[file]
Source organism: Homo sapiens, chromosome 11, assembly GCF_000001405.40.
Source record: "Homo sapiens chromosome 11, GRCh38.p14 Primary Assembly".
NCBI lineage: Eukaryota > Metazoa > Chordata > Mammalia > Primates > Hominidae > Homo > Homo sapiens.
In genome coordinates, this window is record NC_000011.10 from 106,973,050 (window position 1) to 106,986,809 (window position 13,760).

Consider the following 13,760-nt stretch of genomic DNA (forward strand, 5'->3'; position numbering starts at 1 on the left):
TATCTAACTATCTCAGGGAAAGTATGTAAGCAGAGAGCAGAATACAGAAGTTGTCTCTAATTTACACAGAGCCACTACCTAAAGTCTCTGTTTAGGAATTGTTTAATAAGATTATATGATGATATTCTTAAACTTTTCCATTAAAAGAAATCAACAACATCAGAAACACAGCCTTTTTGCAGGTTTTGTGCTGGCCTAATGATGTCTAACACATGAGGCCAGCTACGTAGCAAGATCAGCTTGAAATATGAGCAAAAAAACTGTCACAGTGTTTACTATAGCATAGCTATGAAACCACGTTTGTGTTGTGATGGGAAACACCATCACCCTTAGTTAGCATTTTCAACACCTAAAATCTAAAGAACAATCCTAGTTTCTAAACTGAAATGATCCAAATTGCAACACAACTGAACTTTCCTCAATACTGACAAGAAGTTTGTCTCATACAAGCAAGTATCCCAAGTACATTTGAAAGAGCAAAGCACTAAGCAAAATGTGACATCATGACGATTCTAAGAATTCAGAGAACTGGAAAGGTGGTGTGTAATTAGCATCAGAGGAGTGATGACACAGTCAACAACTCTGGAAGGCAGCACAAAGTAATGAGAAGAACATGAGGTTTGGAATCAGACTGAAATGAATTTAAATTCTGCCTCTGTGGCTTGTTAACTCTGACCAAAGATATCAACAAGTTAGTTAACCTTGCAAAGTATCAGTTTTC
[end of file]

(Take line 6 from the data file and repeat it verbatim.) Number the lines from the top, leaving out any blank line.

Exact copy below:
TATCTAACTATCTCAGGGAAAGTATGTAAGCAGAGAGCAGAATACAGAAGTTGTCTCTAATTTACACAGAGCCACTACCTAAAGTCTCTGTTTAGGAATTGTTTAATAAGATTATATGATGATATTCTTAAACTTTTCCATTAAAAGAAATCAACAACATCAGAAACACAGCCTTTTTGCAGGTTTTGTGCTGGCCTAATGATGTCTAACACATGAGGCCAGCTACGTAGCAAGATCAGCTTGAAATATGAGCAAAAAAACTGTCACAGTGTTTACTATAGCATAGCTATGAAACCACGTTTGTGTTGTGATGGGAAACACCATCACCCTTAGTTAGCATTTTCAACACCTAAAATCTAAAGAACAATCCTAGTTTCTAAACTGAAATGATCCAAATTGCAACACAACTGAACTTTCCTCAATACTGACAAGAAGTTTGTCTCATACAAGCAAGTATCCCAAGTACATTTGAAAGAGCAAAGCACTAAGCAAAATGTGACATCATGACGATTCTAAGAATTCAGAGAACTGGAAAGGTGGTGTGTAATTAGCATCAGAGGAGTGATGACACAGTCAACAACTCTGGAAGGCAGCACAAAGTAATGAGAAGAACATGAGGTTTGGAATCAGACTGAAATGAATTTAAATTCTGCCTCTGTGGCTTGTTAACTCTGACCAAAGATATCAACAAGTTAGTTAACCTTGCAAAGTATCAGTTTTC